News Release

The nature of the experiment largely determines its result

Neuroscientists reexamine hundreds of contradictory experiments on the connection between neural activity and consciousness

Peer-Reviewed Publication

Tel-Aviv University

Prof. Liad Mudrik

image: Prof. Liad Mudrik view more 

Credit: Tel Aviv University

Neuroscientists reexamine hundreds of contradictory experiments on the connection between neural activity and consciousness

The surprising conclusion: The nature of the experiment largely determines its result


  • In neuroscience, there are currently four leading theories trying to explain how conscious experiences arise from neural activity. In this unique study, researchers reexamined hundreds of experiments that support contradictory theories.
  • The study shows that the inconsistencies in the experiments’ findings are mainly due to methodological differences – that is to say, to a great extent the form of the experiment or the methodological choices made by the researchers - predetermines its results.


Tel Aviv University researchers reexamined 412 previously conducted experiments using artificial intelligence, and found that scientists’ methodological choices actually determined the result of the experiment – so much so that an algorithm allowed them to predict which theory would be supported by each experiment with 80% success.

The surprising study was conducted by Prof. Liad Mudrik and Itay Yaron of Tel Aviv University’s School of Psychological Sciences, Sagol School of Neuroscience and Cukier-Goldstein-Goren Center for Mind, Cognition and Language, in collaboration with Prof. Lucia Melloni of the Max Planck Institute in Germany and Prof. Michael Pitts of Reed College in the US. The study was published in the journal Nature Human Behavior.

“The big question is how consciousness is born out of activity in the brain, or what distinguishes between conscious processing and unconscious processing,” Prof Mudrik explains. “For example, if I see a red rose, my visual system processes the information and reports that there is a red stimulus in front of me. But what allows me – unlike a computer for example – to experience this color? To know how it feels? In recent years, a number of neuroscientific theories have been proposed to explain how conscious experience arises from neural activity. And although the theories provide utterly different explanations, each of them was able to gather empirical evidence to justify itself, based on multiple experiments that were conducted. We reexamined all these experiments, and showed that the parameters of the experiment actually determine its results. The artificial intelligence we used knew how to predict with an 80% success rate which theory the experiment would support, based solely on the researchers' methodological choices.”

There are currently four leading theories in the study of consciousness – and they provide contradicting predictions about the neural underpinnings of conscious experience. The Global Neuronal Workspace Theory maintains that there is a central neural network, and when information enters it, it is being broadcasted throughout the brain, becoming conscious. The Higher Order Thought Theory claims that there is a higher order neural state that ‘points’ at activity in lower-level areas, marking this content as conscious. A third theory, called Recurrent Processing Theory, claims that information that is reprocessed within the sensory areas themselves, in the form of recurrent processing, becomes conscious. And finally, a fourth theory – Integrated Information Theory – defines consciousness as integrated information in the brain, claiming that the posterior regions are the physical substrates of consciousness.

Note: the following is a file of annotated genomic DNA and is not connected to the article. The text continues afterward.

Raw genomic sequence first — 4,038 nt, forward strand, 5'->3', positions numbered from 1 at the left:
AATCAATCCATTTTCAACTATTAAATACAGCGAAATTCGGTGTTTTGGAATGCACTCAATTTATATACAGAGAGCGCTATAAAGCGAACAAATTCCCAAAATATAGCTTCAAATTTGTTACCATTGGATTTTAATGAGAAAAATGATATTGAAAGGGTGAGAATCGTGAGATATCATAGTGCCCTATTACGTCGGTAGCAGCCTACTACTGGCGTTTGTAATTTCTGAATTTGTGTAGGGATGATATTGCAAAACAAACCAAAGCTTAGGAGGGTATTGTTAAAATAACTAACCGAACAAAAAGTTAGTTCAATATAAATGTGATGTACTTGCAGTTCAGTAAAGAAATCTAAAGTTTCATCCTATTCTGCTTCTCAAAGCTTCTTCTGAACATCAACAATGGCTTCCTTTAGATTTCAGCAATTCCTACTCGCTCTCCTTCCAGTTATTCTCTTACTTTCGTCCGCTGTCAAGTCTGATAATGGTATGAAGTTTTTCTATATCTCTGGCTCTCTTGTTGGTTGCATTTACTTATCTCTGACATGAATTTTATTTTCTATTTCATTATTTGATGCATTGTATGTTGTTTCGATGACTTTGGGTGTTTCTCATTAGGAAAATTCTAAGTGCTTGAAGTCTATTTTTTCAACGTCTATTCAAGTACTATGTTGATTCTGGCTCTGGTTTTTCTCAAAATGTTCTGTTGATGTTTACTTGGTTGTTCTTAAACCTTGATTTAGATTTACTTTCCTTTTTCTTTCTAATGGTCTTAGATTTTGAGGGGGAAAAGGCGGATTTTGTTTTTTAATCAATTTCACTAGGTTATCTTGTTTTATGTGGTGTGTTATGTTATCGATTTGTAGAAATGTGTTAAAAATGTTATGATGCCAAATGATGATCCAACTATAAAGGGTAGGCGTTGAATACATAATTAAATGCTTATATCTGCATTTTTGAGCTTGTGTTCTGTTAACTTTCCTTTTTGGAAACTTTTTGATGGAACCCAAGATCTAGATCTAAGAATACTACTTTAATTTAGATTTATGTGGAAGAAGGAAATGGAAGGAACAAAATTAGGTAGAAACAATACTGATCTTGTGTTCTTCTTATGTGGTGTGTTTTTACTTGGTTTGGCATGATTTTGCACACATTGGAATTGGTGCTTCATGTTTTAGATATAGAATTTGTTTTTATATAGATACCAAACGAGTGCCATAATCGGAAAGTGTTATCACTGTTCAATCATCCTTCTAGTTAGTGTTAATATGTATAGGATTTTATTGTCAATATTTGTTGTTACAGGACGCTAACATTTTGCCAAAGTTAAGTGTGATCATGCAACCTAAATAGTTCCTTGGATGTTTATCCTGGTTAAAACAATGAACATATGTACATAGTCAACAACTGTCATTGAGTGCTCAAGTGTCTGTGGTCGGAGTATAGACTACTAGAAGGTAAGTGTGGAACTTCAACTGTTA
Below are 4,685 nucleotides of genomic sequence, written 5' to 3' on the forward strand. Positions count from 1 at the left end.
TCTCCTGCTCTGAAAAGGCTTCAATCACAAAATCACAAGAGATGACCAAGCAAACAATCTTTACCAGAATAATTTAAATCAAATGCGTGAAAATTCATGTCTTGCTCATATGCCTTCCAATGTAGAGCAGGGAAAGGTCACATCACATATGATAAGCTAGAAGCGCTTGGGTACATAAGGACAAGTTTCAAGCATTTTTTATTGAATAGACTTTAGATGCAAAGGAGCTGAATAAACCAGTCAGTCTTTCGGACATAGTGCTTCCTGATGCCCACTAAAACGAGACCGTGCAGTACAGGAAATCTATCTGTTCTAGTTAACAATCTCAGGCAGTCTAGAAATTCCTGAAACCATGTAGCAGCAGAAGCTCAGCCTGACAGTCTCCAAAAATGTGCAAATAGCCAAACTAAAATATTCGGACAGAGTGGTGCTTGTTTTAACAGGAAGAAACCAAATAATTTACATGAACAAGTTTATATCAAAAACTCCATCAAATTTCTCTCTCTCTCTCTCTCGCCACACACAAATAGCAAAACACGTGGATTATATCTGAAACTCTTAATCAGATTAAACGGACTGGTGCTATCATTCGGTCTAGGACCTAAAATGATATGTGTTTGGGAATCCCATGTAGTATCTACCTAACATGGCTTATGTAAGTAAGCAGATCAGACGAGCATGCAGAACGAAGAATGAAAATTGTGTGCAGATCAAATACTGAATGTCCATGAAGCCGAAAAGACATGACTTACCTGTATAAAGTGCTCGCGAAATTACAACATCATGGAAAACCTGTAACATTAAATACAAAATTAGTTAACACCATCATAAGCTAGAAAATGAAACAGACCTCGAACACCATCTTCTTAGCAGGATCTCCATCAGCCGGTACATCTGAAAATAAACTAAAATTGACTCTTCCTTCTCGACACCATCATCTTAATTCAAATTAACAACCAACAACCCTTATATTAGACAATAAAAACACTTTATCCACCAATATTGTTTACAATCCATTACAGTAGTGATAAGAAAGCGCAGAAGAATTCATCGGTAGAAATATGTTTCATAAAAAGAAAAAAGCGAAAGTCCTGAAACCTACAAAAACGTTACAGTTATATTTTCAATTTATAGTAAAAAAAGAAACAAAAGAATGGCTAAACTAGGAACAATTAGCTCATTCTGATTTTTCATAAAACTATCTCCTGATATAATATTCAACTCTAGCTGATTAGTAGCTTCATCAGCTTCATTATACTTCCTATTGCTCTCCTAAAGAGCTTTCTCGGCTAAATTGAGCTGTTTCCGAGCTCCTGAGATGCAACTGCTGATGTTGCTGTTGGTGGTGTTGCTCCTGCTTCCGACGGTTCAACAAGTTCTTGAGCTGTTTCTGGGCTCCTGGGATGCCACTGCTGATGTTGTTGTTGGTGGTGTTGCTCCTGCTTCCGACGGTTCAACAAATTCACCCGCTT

“Each of these theories offers convincing experiments to support them, so the field is polarized, with no agreed-upon neuroscientific account of consciousness,” says Prof. Mudrik. “Doctoral student Itay Yaron performed an in-depth analysis of all of the 412 experiments that were designed to test the four leading theories, and found that the experiments were simply not constructed in the same way. For example, some experiments focused on different levels or states of consciousness, such as a coma or a dream, and others studied changes in the content of consciousness of healthy subjects. In some experiments, connectivity metrics were tested, and in others they were not. Researchers make a series of decisions as they build their experiment, and we demonstrated that these decisions alone – without even knowing the results of the experiments – already predict which theory these experiments will support. That is, these theories were tested in different manners, though they try to explain the same phenomenon.

“Another one of our findings was that the vast majority of the experiments we analyzed supported the theories, rather than challenging them. There appears to be a built-in confirmation bias in our scientific praxis, though the philosopher of science Karl Popper said that science advances by refuting theories, not by confirming them,” adds Prof. Mudrik. “Moreover, when you put together all of the findings that were reported in these experiments, it seems like almost the entire brain is involved in creating the conscious experience, which is not consistent with any of the theories. In other words, it would appear that the real picture is larger and more complex than any of the existing theories suggest. It would seem that none of them is consistent with the data, when aggregated across studies, and that the truth lies somewhere in the middle.”

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